A few films have been as controversial as It Comes at Night recently.
In the case of Trey Edward Shults’s latest film, though, all the controversy lies in the polarised reactions the movie got upon its release. Something reminiscent of what happened with The Witch (2016), loved by critics and niche audiences; panned and literally hated by the majority of moviegoers.
Contrarily to my usual reviewing pattern, I will give my opinion on the film before even talking about it, with a little premise nonetheless.
If you are in for 90 minutes of challenging, demanding, unconventional plot and execution, check It Comes at Night out. It’s a very good movie which you can’t help but respect for its attempt to an original concept and an execution filled with intriguing imagery and symbolism.
However, if you like more conventional horror flicks, with tons of scares along the way, maybe some gore and ounces of frightening creatures, stay away from It Comes at Night. You guys would hate it and rant about it to your friends, discouraging them from checking out a movie that might actually be their cup of tea and, therefore, forcing a viewpoint on a film that has to be seen with the right state of mind.
If you belong to the first group, you can proceed with this blog post that might tickle your curiosity; otherwise, read it if you want and I’ll try to explain why I think It Comes at Night is a good (and important) film.
I believe the best way to experience Shults’s flick is going in it completely blind. The lesser you now, the better.
Which is why I won’t describe the plot and I’d suggest you to avoid trailers and any web page telling you what this movie is about.
It’s just important for you to know that we follow 6 main characters (two families, each one composed by husband, wife and son) who are apparently locked up in a cabin in the woods where they believe they can’t go out at night but only in daytime with a good dose of precautions.
Without a single standout protagonist, the characters in this movie are very much able to carry the plot along and create intriguing relationships between them.
The casting choices are on spot, with Joel Edgerton leading the way in one of the best performances of his career (which is saying something…).
The cinematography is stunning and seems a character by itself, since through it the director is able to convey emotions and tension.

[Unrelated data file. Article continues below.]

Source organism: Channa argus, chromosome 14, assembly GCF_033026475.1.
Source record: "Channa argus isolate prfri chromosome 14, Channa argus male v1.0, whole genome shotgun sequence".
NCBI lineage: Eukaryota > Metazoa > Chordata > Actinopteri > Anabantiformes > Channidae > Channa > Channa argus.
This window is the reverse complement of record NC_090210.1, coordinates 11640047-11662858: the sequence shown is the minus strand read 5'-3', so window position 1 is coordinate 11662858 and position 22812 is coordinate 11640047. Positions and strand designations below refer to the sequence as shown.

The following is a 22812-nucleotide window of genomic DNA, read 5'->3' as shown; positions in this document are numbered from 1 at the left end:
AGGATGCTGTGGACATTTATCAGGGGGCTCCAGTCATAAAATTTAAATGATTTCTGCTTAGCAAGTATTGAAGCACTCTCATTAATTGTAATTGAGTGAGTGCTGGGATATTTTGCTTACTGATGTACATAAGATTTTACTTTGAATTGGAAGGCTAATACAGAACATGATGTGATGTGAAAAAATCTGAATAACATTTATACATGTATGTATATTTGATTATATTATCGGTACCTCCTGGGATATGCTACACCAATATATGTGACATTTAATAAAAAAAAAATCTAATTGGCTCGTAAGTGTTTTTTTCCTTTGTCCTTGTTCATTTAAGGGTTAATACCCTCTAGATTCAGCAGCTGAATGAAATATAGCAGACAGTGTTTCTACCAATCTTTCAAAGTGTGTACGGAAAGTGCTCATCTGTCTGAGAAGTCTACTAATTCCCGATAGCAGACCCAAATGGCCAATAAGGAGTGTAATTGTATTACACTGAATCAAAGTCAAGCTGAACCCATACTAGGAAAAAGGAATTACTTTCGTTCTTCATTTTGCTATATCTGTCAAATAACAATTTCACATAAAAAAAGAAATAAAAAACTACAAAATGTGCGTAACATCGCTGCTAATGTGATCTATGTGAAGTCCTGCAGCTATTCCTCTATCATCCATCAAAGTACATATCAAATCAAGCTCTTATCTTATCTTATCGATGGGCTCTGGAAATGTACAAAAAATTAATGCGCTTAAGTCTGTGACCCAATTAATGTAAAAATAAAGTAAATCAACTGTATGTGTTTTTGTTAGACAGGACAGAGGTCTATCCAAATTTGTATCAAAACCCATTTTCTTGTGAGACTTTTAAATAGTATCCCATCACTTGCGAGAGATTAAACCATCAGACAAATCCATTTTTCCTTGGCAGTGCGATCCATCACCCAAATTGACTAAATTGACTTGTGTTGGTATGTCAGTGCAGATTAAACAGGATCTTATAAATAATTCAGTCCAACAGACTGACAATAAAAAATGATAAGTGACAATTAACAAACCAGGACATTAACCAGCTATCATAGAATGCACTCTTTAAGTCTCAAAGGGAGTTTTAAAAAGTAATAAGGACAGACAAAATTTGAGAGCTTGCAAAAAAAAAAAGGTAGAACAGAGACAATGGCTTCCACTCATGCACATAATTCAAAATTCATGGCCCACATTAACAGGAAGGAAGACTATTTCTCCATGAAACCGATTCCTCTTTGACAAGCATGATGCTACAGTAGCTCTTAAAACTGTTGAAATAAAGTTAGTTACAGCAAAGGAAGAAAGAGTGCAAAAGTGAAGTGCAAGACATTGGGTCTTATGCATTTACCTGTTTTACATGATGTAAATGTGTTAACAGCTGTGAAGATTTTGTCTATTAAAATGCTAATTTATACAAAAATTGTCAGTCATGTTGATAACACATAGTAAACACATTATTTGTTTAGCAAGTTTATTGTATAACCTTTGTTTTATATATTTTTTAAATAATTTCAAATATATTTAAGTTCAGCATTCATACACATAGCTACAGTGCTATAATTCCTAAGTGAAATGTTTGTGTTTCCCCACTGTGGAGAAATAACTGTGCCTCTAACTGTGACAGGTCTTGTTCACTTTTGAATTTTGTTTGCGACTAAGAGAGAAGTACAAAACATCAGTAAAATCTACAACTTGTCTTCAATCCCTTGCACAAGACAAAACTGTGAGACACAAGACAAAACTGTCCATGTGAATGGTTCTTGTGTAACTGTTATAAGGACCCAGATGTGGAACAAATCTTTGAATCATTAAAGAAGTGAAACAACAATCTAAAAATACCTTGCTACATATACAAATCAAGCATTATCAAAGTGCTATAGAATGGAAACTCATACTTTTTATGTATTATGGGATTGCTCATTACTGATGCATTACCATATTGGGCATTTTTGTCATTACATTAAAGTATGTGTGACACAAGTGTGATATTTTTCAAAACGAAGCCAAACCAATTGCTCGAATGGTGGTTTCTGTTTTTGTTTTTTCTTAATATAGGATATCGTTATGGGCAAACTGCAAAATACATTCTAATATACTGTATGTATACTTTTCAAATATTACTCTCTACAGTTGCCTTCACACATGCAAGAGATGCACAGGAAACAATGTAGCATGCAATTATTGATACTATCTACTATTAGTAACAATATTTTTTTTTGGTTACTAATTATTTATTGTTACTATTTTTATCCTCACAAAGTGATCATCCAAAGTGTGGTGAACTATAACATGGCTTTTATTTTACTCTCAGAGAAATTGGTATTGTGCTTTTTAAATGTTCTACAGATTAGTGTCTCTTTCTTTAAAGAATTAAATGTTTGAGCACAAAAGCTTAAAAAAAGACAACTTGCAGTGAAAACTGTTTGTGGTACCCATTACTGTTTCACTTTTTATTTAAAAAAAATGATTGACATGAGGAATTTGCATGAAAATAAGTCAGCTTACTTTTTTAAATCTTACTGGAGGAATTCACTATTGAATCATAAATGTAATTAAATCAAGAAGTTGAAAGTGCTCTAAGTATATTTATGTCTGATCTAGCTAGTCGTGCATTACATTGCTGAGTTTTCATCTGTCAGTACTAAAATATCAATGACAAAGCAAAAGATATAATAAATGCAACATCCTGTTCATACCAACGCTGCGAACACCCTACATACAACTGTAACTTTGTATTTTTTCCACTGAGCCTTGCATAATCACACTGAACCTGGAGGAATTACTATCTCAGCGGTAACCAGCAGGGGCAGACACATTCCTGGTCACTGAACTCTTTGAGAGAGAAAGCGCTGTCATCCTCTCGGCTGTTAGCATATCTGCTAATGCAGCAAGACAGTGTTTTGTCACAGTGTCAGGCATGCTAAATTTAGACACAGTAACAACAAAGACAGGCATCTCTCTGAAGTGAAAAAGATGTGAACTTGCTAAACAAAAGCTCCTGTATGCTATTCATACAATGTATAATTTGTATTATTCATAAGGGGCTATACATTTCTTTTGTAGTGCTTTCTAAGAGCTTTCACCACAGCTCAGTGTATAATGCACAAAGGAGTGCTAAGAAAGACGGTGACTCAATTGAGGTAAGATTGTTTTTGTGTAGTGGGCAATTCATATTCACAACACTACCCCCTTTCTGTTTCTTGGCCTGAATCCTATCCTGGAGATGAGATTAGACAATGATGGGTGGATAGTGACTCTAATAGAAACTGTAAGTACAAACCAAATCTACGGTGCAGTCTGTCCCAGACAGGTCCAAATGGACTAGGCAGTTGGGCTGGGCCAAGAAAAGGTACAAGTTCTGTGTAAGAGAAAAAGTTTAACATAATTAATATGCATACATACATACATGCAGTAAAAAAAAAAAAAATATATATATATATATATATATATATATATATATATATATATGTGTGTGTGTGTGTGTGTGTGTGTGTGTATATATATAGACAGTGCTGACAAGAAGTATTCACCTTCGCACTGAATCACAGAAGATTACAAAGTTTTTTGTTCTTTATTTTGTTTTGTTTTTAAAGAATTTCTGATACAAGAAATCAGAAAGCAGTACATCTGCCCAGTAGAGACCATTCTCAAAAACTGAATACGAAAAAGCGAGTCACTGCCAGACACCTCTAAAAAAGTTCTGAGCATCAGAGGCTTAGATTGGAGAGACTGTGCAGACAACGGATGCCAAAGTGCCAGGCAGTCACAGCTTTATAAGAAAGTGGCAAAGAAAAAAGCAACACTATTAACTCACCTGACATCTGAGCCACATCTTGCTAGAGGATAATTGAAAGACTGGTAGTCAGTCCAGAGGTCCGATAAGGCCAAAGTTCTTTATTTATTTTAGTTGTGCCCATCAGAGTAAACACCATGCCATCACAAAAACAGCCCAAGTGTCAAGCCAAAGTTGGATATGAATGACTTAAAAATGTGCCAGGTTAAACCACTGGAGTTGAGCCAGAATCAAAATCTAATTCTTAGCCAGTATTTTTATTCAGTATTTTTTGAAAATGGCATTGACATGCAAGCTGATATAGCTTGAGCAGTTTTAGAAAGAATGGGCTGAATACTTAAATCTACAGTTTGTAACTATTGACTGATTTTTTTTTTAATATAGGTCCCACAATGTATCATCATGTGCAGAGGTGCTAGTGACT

In fact, It Comes at Night is a very suspenseful flick, which plays with your expectations and cleverly reverts the horror clichés we are used to.
Yet, as I previously mentioned, this film has an ongoing symbolism which appears, for example, when a red door is shown on screen representing the passage between life and death.
However, to me the movie never looks too artsy or pretentious. The characters, for example, are extremely realistic as well as their interaction: crude and gritty at its core.
The true horror this mystery movie shows, is the one that lies within every human being when the situation gets desperate: sexual desire, uncertainty, lack of trust in others, family, love… all these feelings are implicitly explored in It Comes at Night.
The ending, which obviously I’m not going to give away, is not fully fledged but matches the rest of the movie. Most viewers will hate it, I personally think it’s okay but could have been better.
Yet, in the movie clearly emerges a lack of balance between dream sequences and real events. The horror scenes belong only to the dream sequences, which makes them less impactful and slightly frustrating.
I get their purpose within the dreams, but I still think the movie would have benefited from some more unsettling imagery with the characters awake.
Besides, the other issue I have with the film revolves around the director’s intentions. Specifically, I believe Shults pushed it too hard when he claimed: “a lot of questions are left unanswered intentionally, for a reason and I hope it sticks with you. I hope it doesn’t frustrate”. Although this lack of explanation makes for an anxiety-inducing, on the other hand, it gives the annoying impression of faulty creative flair.
In conclusion, It Comes at Night is not a film for everyone. Very susceptible to generate frustration and confusion in certain viewers, it is mandatory to go into this movie with the correct approach and a deep interest in cinema. In other words, if you prefer disposable horror flicks, please avoid It Comes at Night and go watch Annabelle: Creation. To be clear, I don’t mean this in a demeaning way, I’m serious when I warn you about this film. You’ve been warned. Cheers!